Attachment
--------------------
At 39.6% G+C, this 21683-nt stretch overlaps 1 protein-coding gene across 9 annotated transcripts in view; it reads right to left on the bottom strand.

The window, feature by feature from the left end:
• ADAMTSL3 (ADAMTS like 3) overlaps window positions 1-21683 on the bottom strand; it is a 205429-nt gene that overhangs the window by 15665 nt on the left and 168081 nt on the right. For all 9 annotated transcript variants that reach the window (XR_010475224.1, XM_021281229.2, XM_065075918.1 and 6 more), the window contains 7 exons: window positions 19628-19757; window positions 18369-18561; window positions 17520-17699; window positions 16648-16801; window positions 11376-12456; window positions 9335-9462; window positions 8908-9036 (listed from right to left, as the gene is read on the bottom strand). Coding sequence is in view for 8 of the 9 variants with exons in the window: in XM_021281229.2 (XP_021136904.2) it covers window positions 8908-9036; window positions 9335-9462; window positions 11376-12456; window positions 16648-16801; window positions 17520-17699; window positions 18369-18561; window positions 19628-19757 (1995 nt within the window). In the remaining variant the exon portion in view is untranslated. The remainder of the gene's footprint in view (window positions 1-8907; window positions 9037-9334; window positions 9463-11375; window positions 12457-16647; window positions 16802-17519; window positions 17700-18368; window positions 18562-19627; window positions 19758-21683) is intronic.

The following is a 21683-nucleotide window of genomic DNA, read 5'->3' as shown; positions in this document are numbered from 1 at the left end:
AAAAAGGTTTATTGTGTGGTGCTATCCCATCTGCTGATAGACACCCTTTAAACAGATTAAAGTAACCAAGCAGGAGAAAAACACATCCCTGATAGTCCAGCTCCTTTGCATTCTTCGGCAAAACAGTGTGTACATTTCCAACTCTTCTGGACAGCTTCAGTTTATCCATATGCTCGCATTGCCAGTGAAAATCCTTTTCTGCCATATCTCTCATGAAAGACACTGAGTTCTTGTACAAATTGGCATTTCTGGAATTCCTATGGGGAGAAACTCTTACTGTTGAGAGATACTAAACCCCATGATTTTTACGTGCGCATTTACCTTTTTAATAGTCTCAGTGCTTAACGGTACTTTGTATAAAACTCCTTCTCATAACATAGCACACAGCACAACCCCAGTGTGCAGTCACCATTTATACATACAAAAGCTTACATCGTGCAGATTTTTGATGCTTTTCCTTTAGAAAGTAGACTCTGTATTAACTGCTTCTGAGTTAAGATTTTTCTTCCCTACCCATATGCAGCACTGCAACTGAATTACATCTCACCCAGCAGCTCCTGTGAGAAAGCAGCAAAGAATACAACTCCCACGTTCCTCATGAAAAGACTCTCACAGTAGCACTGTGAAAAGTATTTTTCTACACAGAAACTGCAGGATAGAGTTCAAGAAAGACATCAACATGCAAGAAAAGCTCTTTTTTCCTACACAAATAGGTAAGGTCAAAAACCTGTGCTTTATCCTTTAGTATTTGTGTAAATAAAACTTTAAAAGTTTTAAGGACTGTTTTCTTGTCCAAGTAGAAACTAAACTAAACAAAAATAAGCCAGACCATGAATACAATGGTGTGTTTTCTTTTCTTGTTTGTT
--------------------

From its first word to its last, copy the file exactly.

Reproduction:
At 39.6% G+C, this 21683-nt stretch overlaps 1 protein-coding gene across 9 annotated transcripts in view; it reads right to left on the bottom strand.

The window, feature by feature from the left end:
• ADAMTSL3 (ADAMTS like 3) overlaps window positions 1-21683 on the bottom strand; it is a 205429-nt gene that overhangs the window by 15665 nt on the left and 168081 nt on the right. For all 9 annotated transcript variants that reach the window (XR_010475224.1, XM_021281229.2, XM_065075918.1 and 6 more), the window contains 7 exons: window positions 19628-19757; window positions 18369-18561; window positions 17520-17699; window positions 16648-16801; window positions 11376-12456; window positions 9335-9462; window positions 8908-9036 (listed from right to left, as the gene is read on the bottom strand). Coding sequence is in view for 8 of the 9 variants with exons in the window: in XM_021281229.2 (XP_021136904.2) it covers window positions 8908-9036; window positions 9335-9462; window positions 11376-12456; window positions 16648-16801; window positions 17520-17699; window positions 18369-18561; window positions 19628-19757 (1995 nt within the window). In the remaining variant the exon portion in view is untranslated. The remainder of the gene's footprint in view (window positions 1-8907; window positions 9037-9334; window positions 9463-11375; window positions 12457-16647; window positions 16802-17519; window positions 17700-18368; window positions 18562-19627; window positions 19758-21683) is intronic.

The following is a 21683-nucleotide window of genomic DNA, read 5'->3' as shown; positions in this document are numbered from 1 at the left end:
AAAAAGGTTTATTGTGTGGTGCTATCCCATCTGCTGATAGACACCCTTTAAACAGATTAAAGTAACCAAGCAGGAGAAAAACACATCCCTGATAGTCCAGCTCCTTTGCATTCTTCGGCAAAACAGTGTGTACATTTCCAACTCTTCTGGACAGCTTCAGTTTATCCATATGCTCGCATTGCCAGTGAAAATCCTTTTCTGCCATATCTCTCATGAAAGACACTGAGTTCTTGTACAAATTGGCATTTCTGGAATTCCTATGGGGAGAAACTCTTACTGTTGAGAGATACTAAACCCCATGATTTTTACGTGCGCATTTACCTTTTTAATAGTCTCAGTGCTTAACGGTACTTTGTATAAAACTCCTTCTCATAACATAGCACACAGCACAACCCCAGTGTGCAGTCACCATTTATACATACAAAAGCTTACATCGTGCAGATTTTTGATGCTTTTCCTTTAGAAAGTAGACTCTGTATTAACTGCTTCTGAGTTAAGATTTTTCTTCCCTACCCATATGCAGCACTGCAACTGAATTACATCTCACCCAGCAGCTCCTGTGAGAAAGCAGCAAAGAATACAACTCCCACGTTCCTCATGAAAAGACTCTCACAGTAGCACTGTGAAAAGTATTTTTCTACACAGAAACTGCAGGATAGAGTTCAAGAAAGACATCAACATGCAAGAAAAGCTCTTTTTTCCTACACAAATAGGTAAGGTCAAAAACCTGTGCTTTATCCTTTAGTATTTGTGTAAATAAAACTTTAAAAGTTTTAAGGACTGTTTTCTTGTCCAAGTAGAAACTAAACTAAACAAAAATAAGCCAGACCATGAATACAATGGTGTGTTTTCTTTTCTTGTTTGTT